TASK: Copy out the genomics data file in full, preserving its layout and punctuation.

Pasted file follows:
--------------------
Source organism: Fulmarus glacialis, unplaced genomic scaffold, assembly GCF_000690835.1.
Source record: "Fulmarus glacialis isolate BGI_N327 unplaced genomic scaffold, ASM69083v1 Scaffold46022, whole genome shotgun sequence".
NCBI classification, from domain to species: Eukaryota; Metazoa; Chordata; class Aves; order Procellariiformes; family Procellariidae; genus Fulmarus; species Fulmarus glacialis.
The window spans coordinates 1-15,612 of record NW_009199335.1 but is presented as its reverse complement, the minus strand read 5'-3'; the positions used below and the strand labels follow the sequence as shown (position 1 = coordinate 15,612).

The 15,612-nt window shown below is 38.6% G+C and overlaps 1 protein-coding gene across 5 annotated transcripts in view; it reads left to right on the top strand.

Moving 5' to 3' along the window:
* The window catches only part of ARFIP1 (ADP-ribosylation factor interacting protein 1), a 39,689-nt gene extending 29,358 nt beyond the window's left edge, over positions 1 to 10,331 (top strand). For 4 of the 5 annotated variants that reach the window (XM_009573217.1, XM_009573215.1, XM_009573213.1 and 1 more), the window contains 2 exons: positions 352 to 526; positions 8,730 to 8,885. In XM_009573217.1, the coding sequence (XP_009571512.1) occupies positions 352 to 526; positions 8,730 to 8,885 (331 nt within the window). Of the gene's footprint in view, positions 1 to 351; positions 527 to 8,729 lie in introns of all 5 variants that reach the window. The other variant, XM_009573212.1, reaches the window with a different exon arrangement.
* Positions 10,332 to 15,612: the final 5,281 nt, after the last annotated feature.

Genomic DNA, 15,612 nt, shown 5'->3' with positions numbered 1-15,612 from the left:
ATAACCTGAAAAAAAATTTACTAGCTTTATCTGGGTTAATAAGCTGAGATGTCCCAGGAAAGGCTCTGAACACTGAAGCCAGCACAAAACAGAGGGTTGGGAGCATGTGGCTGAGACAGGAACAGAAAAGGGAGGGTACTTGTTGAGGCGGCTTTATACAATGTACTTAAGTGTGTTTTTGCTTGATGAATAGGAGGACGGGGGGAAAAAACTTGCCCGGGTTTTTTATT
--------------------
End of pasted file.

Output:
Source organism: Fulmarus glacialis, unplaced genomic scaffold, assembly GCF_000690835.1.
Source record: "Fulmarus glacialis isolate BGI_N327 unplaced genomic scaffold, ASM69083v1 Scaffold46022, whole genome shotgun sequence".
NCBI classification, from domain to species: Eukaryota; Metazoa; Chordata; class Aves; order Procellariiformes; family Procellariidae; genus Fulmarus; species Fulmarus glacialis.
The window spans coordinates 1-15,612 of record NW_009199335.1 but is presented as its reverse complement, the minus strand read 5'-3'; the positions used below and the strand labels follow the sequence as shown (position 1 = coordinate 15,612).

The 15,612-nt window shown below is 38.6% G+C and overlaps 1 protein-coding gene across 5 annotated transcripts in view; it reads left to right on the top strand.

Moving 5' to 3' along the window:
* The window catches only part of ARFIP1 (ADP-ribosylation factor interacting protein 1), a 39,689-nt gene extending 29,358 nt beyond the window's left edge, over positions 1 to 10,331 (top strand). For 4 of the 5 annotated variants that reach the window (XM_009573217.1, XM_009573215.1, XM_009573213.1 and 1 more), the window contains 2 exons: positions 352 to 526; positions 8,730 to 8,885. In XM_009573217.1, the coding sequence (XP_009571512.1) occupies positions 352 to 526; positions 8,730 to 8,885 (331 nt within the window). Of the gene's footprint in view, positions 1 to 351; positions 527 to 8,729 lie in introns of all 5 variants that reach the window. The other variant, XM_009573212.1, reaches the window with a different exon arrangement.
* Positions 10,332 to 15,612: the final 5,281 nt, after the last annotated feature.

Genomic DNA, 15,612 nt, shown 5'->3' with positions numbered 1-15,612 from the left:
ATAACCTGAAAAAAAATTTACTAGCTTTATCTGGGTTAATAAGCTGAGATGTCCCAGGAAAGGCTCTGAACACTGAAGCCAGCACAAAACAGAGGGTTGGGAGCATGTGGCTGAGACAGGAACAGAAAAGGGAGGGTACTTGTTGAGGCGGCTTTATACAATGTACTTAAGTGTGTTTTTGCTTGATGAATAGGAGGACGGGGGGAAAAAACTTGCCCGGGTTTTTTATT